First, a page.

Uniqueness of the Solution

The problem does not have a unique solution if $$A$$ (or $$A^TA$$ in the $$\min_u\|Au-b\|^2_2$$ case) is not full rank, since if we assume that $$u^*$$ is a solution, then $$u^*+v$$ is also a solution, where $$v$$ is from the kernel/null-space of $$A$$ (or $$A^TA$$). However if the initial guess for the vector is zero in a conjugate gradients (CG) solver then I believe that you will recover the unique solution $$u^* = A^{+}b$$.

Continuity of the Solution

The problem is a system of linear equations, so the the solution continuously changes with the initial conditions (provided that such a solution exists, but as noted one can just modify the problem to $$\min_u \|Au-b\|^2_2$$ in that case and solve $$A^TAu = A^Tb$$ instead).

Compatibility Conditions

Now let's go back to the continuous setting, and let your solution domain be $$\Omega$$. You have imposed a Neumann boundary condition of the form $$\partial_v u(a) = n(a), \, a \in \partial\Omega$$ where $$v$$ is the normal to the boundary at point $$a$$. Using the divergence theorem we can find that:

$$$$\int_{\Omega} f = \int_{\Omega} \Delta u = \int_{\Omega} \nabla \cdot \nabla u = \int_{\partial \Omega} \partial_v u = \int_{\partial\Omega} n.$$$$

Then you know that the above compatibility conditions must be satisfied. One way to achieve this would be to change the mean value of $$f$$ to be equal to $$\frac{\int_{\partial\Omega}n}{|\Omega|}$$ which can be achieved in the following manner:

$$$$g(a) = f(a) - \frac{\int_{\Omega} f}{|\Omega|} + \frac{\int_{\partial \Omega} n}{|\Omega|} \\\implies \\ \int_{\Omega}g = \int_{\Omega} f - \int_{\Omega}\frac{\int_{\Omega} f}{|\Omega|} + \int_{\Omega}\frac{\int_{\partial \Omega} n}{|\Omega|} = \int_{\Omega} f - |\Omega|\frac{\int_{\Omega} f}{|\Omega|} + |\Omega|\frac{\int_{\partial \Omega} n}{|\Omega|} = \int_{\partial\Omega} n$$$$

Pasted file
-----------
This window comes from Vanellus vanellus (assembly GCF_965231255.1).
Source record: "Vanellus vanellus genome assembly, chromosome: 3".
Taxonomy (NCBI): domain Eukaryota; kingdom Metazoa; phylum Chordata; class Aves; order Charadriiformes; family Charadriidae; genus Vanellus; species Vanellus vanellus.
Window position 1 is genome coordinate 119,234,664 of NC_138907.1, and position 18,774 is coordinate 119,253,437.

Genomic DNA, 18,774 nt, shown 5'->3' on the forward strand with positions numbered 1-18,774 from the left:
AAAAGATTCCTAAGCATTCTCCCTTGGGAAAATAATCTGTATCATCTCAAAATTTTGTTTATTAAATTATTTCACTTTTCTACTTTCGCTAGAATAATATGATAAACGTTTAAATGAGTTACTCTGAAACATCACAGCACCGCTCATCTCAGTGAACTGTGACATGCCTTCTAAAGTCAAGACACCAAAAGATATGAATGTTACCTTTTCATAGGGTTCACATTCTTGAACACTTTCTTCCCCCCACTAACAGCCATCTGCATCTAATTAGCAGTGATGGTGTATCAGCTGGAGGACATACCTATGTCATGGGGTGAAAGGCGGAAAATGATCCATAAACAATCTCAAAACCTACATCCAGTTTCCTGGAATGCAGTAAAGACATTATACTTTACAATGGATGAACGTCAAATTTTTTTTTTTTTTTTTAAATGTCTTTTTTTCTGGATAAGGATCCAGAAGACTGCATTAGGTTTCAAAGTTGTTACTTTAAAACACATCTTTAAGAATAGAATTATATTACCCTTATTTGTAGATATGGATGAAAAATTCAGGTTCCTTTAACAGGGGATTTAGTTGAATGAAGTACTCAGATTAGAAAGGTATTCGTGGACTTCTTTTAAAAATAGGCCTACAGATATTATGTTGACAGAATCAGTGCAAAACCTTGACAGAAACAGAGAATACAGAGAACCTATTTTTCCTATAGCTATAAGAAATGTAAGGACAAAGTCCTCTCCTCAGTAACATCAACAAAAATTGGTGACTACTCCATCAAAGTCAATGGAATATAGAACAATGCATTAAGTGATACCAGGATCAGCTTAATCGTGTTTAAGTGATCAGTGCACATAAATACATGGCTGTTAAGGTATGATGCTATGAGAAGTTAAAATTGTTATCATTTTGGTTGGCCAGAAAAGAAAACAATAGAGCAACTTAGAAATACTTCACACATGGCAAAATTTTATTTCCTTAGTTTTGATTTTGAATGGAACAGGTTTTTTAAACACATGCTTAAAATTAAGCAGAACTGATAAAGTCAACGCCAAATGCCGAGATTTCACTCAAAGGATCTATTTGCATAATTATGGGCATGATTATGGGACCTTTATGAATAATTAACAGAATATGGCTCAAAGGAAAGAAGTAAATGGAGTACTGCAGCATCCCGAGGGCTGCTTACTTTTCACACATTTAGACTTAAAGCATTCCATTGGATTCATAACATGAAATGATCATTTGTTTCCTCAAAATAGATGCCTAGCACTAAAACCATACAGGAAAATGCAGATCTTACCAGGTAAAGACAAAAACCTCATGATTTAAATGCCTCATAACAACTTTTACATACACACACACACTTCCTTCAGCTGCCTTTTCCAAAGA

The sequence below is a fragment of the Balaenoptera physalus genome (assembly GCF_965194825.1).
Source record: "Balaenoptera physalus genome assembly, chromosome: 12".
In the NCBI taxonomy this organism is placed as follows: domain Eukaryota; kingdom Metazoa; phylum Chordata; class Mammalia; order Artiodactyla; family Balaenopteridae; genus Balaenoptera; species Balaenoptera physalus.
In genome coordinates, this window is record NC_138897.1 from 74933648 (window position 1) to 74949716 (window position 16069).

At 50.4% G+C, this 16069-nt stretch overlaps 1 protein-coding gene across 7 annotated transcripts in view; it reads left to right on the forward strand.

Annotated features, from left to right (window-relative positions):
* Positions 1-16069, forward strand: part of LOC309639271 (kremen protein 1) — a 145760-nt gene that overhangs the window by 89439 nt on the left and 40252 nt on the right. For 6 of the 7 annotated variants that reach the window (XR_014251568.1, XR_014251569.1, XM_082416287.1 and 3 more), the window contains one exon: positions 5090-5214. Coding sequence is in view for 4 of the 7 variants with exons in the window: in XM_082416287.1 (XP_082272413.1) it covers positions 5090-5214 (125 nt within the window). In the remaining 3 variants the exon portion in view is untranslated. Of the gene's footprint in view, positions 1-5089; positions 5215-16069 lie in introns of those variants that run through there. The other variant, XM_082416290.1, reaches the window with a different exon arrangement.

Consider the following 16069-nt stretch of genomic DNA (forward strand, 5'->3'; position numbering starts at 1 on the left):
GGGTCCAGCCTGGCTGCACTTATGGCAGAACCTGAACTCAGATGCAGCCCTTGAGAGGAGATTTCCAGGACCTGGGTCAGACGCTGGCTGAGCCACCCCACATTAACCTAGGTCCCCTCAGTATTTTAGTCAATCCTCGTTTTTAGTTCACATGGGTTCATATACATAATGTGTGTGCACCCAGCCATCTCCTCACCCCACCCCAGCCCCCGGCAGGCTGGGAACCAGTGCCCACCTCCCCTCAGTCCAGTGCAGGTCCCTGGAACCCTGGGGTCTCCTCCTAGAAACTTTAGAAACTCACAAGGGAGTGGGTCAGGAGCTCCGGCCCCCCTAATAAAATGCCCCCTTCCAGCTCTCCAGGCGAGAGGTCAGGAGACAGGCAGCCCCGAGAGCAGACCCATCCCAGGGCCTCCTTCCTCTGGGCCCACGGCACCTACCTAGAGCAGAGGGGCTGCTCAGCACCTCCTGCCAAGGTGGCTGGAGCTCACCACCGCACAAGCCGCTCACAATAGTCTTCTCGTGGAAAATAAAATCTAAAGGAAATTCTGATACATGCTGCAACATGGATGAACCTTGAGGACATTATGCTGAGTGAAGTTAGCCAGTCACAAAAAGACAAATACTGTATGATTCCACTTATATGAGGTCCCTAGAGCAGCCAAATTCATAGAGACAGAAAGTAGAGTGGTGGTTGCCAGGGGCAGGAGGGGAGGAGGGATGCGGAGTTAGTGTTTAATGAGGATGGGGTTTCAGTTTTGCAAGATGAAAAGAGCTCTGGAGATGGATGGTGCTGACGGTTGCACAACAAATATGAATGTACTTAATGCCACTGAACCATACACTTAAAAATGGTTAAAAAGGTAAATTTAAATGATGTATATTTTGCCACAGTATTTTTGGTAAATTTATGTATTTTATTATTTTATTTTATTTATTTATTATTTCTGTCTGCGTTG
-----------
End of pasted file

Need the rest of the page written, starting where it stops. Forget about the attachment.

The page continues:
Then formulate the new problem:

$$$$\Delta u (a) = g(a), \, a\in\Omega \\ \partial_v u (a) = n(a), \, a \in \partial\Omega.$$$$

The solution for the above problem exists, and it will exist in the discrete case too provided you use a sensible discretisation.

Solvers

Once you have taken into account this compatibility condition what solver should work on your system depends only on your system matrix $$A$$. Note that while a discretisation of $$\Delta$$ generally results in a symmetric matrix, once you add the boundary conditions this does not have to be the case anymore. If the conditions are such that your matrix is diagonally dominant or symmetric positive-definite then Jacobi, Gauss-Seidel, SOR, CG should all work. If your matrix is neither diagonally dominant nor symmetric positive (semi-)definite then you may have to rely on a solver such as CGNR (which would essentially solve $$A^TAu = A^Tb$$ which is symmetric positive (semi-)definite). I do not believe that any of those solvers requires uniqueness of the solution, it just requires that the solution exists (i.e. $$b$$ is in the range of $$A$$, while for CGNR not even this is required). If your matrix is positive semi-definite (i.e. you have infinitely many solutions) then which solution you end up in will depend on the initial guess at the beginning (I assume that for most solvers an initial guess of zero should lead you to the Moore-Penrose pseudoinverse solution $$u^* = A^{+}b$$, though I am not sure whether it holds for all or only for CG).

General Case

In the general case you may have a constraint that is less obviously implemented than the above. Then one usually uses a Lagrange multipliers approach. Assume that your constraints can be written as $$Bu = n$$, and the discretisation of your PDE without boundary conditions is $$Au = f$$, where $$A$$ is symmetric positive (semi-)definite. Then you can form the following quadratic programming problem with linear constraints:

$$$$\min_u \frac{1}{2}u^T(Au-f), \,\textrm{s.t.}\, Bu = n.$$$$

One can use a Lagrange multipliers approach to rewrite this in the following manner: